Don’t get me wrong, this would be awesome. The potential boon to space exploration that asteroid mining would be is pretty immeasurable, especially when the venture has the face of culturally-accepted business icons James Cameron, Larry Page and Eric Schmidt. Figuring out the logistics to tap into infinite metal resources is like pressing a button labeled, ‘Automatic Space Colonies.’ What it is not, however, is like pressing a button labeled, ‘Automatic Terrestrial Wealth and Increased Quality of Life.’

So let’s sit down and think about this for a second.

Space is filled with a lot of stuff that humans need. Titan has propane lakes, the Sun puts off virtually infinite energy (and we really should be tapping into that before we get too caught up in anything else), and asteroids carry quite a lot of valuable metal. There’s even a giant space cloud filled with enough water to, as National Geographic says, “fill all the oceans on the Earth over 140 trillion times.” These resources certainly exist and are – as far as we know – free for the taking. The supply isn’t the problem, and the problem most certainly isn’t demand, because increasing populations and the increasing volume of materials belonging to said populations probably won’t go down any time soon.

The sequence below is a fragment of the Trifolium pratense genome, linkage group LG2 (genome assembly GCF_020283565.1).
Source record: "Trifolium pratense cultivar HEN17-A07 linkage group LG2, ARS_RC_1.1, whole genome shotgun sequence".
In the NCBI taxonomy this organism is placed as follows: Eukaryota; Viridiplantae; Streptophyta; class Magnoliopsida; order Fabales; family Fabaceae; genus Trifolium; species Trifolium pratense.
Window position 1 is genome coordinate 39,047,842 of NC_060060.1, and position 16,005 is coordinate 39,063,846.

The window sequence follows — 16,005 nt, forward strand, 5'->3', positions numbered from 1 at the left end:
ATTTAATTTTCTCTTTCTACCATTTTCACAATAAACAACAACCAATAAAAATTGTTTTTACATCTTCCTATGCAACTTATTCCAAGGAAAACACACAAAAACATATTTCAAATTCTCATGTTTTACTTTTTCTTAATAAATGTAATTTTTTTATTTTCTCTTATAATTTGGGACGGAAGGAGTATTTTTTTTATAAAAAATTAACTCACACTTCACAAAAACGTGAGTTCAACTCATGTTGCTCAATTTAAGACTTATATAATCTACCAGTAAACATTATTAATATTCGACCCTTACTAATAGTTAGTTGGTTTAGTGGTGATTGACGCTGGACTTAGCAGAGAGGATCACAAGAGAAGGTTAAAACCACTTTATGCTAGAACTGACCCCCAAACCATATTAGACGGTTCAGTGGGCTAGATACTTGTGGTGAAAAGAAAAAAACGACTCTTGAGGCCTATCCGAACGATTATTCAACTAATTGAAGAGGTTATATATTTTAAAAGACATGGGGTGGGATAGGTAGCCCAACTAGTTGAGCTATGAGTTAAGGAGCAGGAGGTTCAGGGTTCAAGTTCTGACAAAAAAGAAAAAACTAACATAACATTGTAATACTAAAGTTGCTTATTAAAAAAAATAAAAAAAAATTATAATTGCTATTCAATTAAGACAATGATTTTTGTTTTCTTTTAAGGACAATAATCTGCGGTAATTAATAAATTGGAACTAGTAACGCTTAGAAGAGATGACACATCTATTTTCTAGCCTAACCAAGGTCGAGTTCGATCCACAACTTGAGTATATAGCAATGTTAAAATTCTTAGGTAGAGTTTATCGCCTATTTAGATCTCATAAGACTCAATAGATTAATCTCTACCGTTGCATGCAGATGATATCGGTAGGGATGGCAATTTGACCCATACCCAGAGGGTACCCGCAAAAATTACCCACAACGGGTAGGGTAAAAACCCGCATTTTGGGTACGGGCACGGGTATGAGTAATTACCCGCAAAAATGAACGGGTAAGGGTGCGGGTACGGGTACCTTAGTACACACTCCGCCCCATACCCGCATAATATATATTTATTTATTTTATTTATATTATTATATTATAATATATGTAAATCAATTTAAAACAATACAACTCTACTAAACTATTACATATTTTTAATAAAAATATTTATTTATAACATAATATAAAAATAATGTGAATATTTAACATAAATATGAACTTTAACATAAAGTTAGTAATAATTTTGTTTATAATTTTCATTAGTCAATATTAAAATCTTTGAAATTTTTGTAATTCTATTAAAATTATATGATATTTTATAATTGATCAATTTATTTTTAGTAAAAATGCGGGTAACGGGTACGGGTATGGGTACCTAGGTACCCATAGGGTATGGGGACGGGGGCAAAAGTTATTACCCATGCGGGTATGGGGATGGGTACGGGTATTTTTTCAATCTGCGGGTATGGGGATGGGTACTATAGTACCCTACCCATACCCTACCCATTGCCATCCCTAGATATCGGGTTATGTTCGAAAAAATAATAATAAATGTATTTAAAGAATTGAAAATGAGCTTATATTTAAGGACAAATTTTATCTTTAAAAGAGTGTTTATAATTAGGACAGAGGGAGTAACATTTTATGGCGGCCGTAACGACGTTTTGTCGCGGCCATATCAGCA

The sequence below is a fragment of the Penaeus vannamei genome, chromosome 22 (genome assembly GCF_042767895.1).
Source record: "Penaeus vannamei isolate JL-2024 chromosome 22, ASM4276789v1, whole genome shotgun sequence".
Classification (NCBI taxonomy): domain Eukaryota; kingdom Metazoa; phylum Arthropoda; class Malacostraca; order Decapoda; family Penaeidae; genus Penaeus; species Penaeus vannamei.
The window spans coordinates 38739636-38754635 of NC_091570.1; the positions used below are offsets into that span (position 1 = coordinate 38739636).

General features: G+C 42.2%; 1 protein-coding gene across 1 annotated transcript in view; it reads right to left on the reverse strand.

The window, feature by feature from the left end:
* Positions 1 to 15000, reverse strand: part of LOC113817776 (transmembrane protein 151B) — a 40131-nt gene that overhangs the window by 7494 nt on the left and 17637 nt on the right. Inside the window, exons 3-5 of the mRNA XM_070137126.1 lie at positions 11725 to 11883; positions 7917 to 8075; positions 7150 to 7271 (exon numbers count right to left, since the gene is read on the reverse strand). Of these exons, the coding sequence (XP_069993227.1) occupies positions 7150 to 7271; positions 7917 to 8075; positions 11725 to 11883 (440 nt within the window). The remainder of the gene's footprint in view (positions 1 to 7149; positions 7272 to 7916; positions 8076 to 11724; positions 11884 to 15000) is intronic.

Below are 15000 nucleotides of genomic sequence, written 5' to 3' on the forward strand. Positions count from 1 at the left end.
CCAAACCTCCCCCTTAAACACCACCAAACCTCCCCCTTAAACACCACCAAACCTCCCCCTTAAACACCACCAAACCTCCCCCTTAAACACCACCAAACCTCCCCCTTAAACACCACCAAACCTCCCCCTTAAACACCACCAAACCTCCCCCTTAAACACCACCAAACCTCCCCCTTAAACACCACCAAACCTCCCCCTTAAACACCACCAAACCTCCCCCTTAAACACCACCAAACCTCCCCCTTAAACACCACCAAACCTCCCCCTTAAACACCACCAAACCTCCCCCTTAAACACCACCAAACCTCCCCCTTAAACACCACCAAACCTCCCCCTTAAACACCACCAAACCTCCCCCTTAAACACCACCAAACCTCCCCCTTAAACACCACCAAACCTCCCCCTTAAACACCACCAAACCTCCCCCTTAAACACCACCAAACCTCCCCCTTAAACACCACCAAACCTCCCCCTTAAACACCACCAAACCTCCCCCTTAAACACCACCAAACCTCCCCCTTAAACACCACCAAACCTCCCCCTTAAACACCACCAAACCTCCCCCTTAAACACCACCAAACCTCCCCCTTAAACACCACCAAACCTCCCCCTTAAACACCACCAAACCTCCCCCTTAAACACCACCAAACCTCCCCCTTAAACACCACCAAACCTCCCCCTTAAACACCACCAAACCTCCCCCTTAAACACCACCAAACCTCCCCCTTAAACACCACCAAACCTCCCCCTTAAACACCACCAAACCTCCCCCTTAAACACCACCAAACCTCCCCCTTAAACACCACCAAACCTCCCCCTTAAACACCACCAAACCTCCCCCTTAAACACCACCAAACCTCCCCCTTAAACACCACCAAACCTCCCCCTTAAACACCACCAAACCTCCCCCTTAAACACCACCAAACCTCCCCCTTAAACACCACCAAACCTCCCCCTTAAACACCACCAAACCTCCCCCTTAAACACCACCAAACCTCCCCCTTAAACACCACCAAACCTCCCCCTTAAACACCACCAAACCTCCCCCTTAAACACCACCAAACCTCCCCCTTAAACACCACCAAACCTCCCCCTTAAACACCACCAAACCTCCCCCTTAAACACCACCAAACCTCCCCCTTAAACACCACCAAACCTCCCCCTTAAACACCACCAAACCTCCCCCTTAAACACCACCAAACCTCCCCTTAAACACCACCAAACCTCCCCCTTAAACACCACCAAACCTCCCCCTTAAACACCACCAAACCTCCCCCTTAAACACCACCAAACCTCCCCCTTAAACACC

The problem is access. By access, I don’t just mean how we’re going to get our hands on it (though that has quite a few logistical issues of its own), I mean, how are we going to get our hands on it and drag it down to Earth’s surface?

Most likely, we’re not. Why? Money.

To get something into low Earth orbit (LEO) in the average American space shuttle cost $10,416 (2000 US$). I know that’s with kind of old technology, and I know the public sector is far less efficient than the private sector (let’s give a quick round of applause to SpaceX, featured in last week’s news). But that’s per pound just from Earth to LEO. That’s not from the asteroid back down to Earth, and that doesn’t even scratch the surface of the actual mining and exploratory costs. Asteroid metal just isn’t worth it at the moment.

Wikipedia cites NewScientists’s “Earth’s natural wealth: an audit,” and says we might run out of our favorite metals like antimony, copper, gold, indium, lead, silver, tine, and zinc – all things we might anticipate in nearby-asteroids – pretty soon, but until that happens, or is close enough to happening that the costs of terrestrial metals and asteroid-mined metals are the same, the metal won’t be used on the surface. It’s not yet worth it as anything more than a novelty or a promotional piece.